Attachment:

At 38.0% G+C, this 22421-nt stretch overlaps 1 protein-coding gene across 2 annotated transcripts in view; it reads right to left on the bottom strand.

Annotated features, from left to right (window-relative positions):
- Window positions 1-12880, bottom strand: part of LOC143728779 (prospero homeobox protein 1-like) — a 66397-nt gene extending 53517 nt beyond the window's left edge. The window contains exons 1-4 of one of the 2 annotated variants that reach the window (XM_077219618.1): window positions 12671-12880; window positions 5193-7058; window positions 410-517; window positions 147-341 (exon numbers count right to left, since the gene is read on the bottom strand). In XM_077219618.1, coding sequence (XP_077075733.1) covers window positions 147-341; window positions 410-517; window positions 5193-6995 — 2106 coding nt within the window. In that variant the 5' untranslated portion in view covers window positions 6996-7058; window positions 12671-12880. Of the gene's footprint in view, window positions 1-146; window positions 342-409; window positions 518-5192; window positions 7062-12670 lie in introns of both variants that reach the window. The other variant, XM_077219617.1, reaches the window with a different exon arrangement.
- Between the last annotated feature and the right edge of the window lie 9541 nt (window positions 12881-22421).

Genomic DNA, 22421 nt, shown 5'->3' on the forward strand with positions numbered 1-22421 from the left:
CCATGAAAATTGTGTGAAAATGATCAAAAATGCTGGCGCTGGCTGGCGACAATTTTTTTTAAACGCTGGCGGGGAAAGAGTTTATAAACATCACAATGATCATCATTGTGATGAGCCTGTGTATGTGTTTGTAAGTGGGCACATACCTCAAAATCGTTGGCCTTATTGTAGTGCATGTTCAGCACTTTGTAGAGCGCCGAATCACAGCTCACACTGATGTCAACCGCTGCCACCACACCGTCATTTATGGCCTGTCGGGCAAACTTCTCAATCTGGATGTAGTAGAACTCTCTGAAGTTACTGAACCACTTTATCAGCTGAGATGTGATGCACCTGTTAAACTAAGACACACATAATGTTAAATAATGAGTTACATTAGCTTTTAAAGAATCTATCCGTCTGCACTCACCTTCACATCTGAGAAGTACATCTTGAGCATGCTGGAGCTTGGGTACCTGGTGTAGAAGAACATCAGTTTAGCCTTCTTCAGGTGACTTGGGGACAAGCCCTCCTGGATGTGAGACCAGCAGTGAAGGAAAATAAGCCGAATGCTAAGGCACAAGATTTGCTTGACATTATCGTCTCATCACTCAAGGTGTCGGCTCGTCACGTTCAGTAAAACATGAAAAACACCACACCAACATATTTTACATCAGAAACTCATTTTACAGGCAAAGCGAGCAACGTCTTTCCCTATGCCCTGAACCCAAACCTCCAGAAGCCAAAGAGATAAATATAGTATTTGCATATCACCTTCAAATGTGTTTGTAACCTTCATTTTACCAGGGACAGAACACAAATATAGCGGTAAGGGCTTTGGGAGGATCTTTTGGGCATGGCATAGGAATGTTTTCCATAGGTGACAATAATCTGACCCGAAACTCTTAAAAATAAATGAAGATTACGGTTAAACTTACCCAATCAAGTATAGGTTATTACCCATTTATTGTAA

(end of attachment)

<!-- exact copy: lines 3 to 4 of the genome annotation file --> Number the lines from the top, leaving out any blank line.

- Window positions 1-12880, bottom strand: part of LOC143728779 (prospero homeobox protein 1-like) — a 66397-nt gene extending 53517 nt beyond the window's left edge. The window contains exons 1-4 of one of the 2 annotated variants that reach the window (XM_077219618.1): window positions 12671-12880; window positions 5193-7058; window positions 410-517; window positions 147-341 (exon numbers count right to left, since the gene is read on the bottom strand). In XM_077219618.1, coding sequence (XP_077075733.1) covers window positions 147-341; window positions 410-517; window positions 5193-6995 — 2106 coding nt within the window. In that variant the 5' untranslated portion in view covers window positions 6996-7058; window positions 12671-12880. Of the gene's footprint in view, window positions 1-146; window positions 342-409; window positions 518-5192; window positions 7062-12670 lie in introns of both variants that reach the window. The other variant, XM_077219617.1, reaches the window with a different exon arrangement.
- Between the last annotated feature and the right edge of the window lie 9541 nt (window positions 12881-22421).